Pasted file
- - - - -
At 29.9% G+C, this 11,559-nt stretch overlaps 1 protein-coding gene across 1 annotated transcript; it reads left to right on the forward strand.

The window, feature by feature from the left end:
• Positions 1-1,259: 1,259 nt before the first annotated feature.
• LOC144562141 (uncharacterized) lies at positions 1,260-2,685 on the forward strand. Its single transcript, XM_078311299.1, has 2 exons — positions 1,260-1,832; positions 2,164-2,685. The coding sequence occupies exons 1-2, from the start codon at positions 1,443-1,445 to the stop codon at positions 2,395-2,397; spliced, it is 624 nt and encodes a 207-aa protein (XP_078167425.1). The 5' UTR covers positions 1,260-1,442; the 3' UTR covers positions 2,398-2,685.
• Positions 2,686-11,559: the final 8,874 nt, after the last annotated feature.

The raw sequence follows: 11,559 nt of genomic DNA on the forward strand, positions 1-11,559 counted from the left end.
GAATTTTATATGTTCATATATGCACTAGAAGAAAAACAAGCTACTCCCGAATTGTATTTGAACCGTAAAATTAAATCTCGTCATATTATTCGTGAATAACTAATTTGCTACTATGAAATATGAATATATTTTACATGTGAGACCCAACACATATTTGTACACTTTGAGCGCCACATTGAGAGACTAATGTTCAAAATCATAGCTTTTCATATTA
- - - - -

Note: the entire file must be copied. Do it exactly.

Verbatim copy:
At 29.9% G+C, this 11,559-nt stretch overlaps 1 protein-coding gene across 1 annotated transcript; it reads left to right on the forward strand.

The window, feature by feature from the left end:
• Positions 1-1,259: 1,259 nt before the first annotated feature.
• LOC144562141 (uncharacterized) lies at positions 1,260-2,685 on the forward strand. Its single transcript, XM_078311299.1, has 2 exons — positions 1,260-1,832; positions 2,164-2,685. The coding sequence occupies exons 1-2, from the start codon at positions 1,443-1,445 to the stop codon at positions 2,395-2,397; spliced, it is 624 nt and encodes a 207-aa protein (XP_078167425.1). The 5' UTR covers positions 1,260-1,442; the 3' UTR covers positions 2,398-2,685.
• Positions 2,686-11,559: the final 8,874 nt, after the last annotated feature.

The raw sequence follows: 11,559 nt of genomic DNA on the forward strand, positions 1-11,559 counted from the left end.
GAATTTTATATGTTCATATATGCACTAGAAGAAAAACAAGCTACTCCCGAATTGTATTTGAACCGTAAAATTAAATCTCGTCATATTATTCGTGAATAACTAATTTGCTACTATGAAATATGAATATATTTTACATGTGAGACCCAACACATATTTGTACACTTTGAGCGCCACATTGAGAGACTAATGTTCAAAATCATAGCTTTTCATATTA